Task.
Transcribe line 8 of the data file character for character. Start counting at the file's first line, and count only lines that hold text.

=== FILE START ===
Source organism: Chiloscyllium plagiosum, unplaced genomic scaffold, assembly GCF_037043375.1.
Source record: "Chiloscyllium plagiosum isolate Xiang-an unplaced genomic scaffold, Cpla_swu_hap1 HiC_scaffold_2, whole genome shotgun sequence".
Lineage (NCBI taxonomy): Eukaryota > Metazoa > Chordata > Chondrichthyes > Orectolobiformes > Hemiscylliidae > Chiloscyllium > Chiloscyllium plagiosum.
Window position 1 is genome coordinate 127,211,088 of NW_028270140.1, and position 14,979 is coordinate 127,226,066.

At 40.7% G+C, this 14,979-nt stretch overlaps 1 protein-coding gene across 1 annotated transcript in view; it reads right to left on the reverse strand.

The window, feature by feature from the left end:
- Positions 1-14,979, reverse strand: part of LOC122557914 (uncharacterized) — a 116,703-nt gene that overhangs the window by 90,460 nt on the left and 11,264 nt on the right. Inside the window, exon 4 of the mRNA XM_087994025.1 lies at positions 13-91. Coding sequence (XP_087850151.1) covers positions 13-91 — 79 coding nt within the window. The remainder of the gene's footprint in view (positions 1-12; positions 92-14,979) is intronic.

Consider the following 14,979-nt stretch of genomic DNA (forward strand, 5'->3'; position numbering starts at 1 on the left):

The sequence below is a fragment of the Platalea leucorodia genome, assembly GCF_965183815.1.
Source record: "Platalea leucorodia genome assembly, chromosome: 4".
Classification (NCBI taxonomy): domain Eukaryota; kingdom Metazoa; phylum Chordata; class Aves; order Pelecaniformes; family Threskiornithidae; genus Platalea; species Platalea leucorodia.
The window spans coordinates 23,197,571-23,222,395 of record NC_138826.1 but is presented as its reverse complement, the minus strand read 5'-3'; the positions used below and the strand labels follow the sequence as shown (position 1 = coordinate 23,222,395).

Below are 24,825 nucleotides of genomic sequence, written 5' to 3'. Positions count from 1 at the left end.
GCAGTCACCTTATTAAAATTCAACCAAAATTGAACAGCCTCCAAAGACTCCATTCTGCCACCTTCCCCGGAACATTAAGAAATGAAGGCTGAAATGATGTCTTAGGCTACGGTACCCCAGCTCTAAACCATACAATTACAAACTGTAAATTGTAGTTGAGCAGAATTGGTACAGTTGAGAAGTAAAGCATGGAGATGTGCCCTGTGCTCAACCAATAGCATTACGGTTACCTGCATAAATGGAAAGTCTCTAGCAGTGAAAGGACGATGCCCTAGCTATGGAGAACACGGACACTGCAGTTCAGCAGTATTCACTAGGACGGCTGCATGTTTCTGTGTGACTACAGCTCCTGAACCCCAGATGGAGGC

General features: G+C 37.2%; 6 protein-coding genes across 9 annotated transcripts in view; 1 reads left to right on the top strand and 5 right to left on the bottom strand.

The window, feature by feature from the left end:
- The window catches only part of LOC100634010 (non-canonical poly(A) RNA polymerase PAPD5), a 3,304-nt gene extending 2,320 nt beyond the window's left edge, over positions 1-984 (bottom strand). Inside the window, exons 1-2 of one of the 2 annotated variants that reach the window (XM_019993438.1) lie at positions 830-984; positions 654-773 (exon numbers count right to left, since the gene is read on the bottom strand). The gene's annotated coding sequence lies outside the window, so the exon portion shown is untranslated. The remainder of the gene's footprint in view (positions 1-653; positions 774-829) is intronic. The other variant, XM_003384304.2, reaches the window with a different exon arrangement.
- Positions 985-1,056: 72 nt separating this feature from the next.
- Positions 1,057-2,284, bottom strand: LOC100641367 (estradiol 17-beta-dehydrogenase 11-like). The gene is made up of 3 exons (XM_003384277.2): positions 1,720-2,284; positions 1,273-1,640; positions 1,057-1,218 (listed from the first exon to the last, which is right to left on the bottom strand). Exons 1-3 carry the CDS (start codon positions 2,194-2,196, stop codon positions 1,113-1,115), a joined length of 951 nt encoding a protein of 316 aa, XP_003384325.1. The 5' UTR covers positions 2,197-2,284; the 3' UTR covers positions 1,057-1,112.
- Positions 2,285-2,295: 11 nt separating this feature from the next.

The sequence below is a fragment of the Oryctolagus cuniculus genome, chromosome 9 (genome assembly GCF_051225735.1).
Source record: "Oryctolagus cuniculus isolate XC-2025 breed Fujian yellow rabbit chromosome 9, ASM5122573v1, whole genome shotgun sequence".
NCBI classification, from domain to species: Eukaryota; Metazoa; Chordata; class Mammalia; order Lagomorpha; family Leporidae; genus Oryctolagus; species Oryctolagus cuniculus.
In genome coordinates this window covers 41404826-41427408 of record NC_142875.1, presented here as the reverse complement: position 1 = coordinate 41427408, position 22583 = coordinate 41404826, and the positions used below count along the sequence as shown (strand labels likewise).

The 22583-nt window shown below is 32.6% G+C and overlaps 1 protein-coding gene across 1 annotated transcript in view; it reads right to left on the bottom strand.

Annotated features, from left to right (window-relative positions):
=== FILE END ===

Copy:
Consider the following 14,979-nt stretch of genomic DNA (forward strand, 5'->3'; position numbering starts at 1 on the left):